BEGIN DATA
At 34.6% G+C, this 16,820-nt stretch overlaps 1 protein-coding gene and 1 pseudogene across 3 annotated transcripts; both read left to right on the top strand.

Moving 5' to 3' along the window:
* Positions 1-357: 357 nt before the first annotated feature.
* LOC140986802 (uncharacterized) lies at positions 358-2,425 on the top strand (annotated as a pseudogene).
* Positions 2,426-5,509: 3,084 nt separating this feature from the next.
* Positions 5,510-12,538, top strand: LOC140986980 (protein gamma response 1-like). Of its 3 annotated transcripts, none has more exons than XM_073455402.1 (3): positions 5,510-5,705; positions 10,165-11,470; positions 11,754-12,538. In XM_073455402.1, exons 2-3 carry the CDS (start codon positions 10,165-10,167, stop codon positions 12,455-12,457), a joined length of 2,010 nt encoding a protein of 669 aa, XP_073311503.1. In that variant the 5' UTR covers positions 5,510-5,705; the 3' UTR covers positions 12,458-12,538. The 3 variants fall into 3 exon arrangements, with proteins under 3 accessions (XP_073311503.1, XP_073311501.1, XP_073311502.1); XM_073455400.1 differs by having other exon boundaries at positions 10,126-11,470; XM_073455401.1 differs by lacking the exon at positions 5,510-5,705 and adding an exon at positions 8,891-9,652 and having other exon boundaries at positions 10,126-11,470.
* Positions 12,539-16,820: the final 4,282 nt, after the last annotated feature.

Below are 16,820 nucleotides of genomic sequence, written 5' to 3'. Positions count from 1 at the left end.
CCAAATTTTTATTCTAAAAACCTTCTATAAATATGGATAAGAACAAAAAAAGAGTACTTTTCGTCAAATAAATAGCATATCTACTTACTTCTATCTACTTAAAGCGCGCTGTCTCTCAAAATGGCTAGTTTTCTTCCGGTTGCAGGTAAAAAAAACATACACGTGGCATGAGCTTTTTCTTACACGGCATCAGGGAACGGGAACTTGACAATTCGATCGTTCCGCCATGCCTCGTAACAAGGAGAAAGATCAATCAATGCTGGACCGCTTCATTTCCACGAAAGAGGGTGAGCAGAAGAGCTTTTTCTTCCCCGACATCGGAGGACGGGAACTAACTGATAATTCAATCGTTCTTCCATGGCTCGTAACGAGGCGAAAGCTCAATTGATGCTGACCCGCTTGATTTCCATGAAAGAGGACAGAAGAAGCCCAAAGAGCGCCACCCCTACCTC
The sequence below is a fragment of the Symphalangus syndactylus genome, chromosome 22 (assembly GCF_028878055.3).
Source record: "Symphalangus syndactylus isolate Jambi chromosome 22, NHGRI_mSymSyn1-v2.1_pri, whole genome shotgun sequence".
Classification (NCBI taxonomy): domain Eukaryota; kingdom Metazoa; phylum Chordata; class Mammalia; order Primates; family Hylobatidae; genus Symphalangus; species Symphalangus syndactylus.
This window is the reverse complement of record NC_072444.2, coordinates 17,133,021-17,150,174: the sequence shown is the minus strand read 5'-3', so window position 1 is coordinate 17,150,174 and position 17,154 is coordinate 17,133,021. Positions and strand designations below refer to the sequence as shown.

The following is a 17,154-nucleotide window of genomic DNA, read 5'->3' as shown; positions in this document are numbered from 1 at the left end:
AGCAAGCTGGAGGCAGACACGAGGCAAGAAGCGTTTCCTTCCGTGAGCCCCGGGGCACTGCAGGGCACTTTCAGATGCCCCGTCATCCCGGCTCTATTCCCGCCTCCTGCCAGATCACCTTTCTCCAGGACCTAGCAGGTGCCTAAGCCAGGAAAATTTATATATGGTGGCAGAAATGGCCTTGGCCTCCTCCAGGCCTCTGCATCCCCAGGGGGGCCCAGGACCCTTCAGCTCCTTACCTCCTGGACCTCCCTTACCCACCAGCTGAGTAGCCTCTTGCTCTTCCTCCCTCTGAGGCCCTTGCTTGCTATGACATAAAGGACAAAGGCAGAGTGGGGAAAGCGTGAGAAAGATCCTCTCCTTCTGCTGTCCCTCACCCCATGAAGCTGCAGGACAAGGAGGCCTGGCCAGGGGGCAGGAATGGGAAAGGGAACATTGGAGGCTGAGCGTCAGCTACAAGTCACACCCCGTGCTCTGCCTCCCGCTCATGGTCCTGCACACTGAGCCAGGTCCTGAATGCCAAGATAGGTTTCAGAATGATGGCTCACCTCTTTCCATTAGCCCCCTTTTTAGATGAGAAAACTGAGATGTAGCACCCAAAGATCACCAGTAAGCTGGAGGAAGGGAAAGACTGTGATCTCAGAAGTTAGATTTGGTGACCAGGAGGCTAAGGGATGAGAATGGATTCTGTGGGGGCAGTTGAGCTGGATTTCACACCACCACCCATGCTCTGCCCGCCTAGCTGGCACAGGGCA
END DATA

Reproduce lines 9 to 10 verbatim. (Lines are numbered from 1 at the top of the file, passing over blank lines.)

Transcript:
CCAAATTTTTATTCTAAAAACCTTCTATAAATATGGATAAGAACAAAAAAAGAGTACTTTTCGTCAAATAAATAGCATATCTACTTACTTCTATCTACTTAAAGCGCGCTGTCTCTCAAAATGGCTAGTTTTCTTCCGGTTGCAGGTAAAAAAAACATACACGTGGCATGAGCTTTTTCTTACACGGCATCAGGGAACGGGAACTTGACAATTCGATCGTTCCGCCATGCCTCGTAACAAGGAGAAAGATCAATCAATGCTGGACCGCTTCATTTCCACGAAAGAGGGTGAGCAGAAGAGCTTTTTCTTCCCCGACATCGGAGGACGGGAACTAACTGATAATTCAATCGTTCTTCCATGGCTCGTAACGAGGCGAAAGCTCAATTGATGCTGACCCGCTTGATTTCCATGAAAGAGGACAGAAGAAGCCCAAAGAGCGCCACCCCTACCTC
The sequence below is a fragment of the Symphalangus syndactylus genome, chromosome 22 (assembly GCF_028878055.3).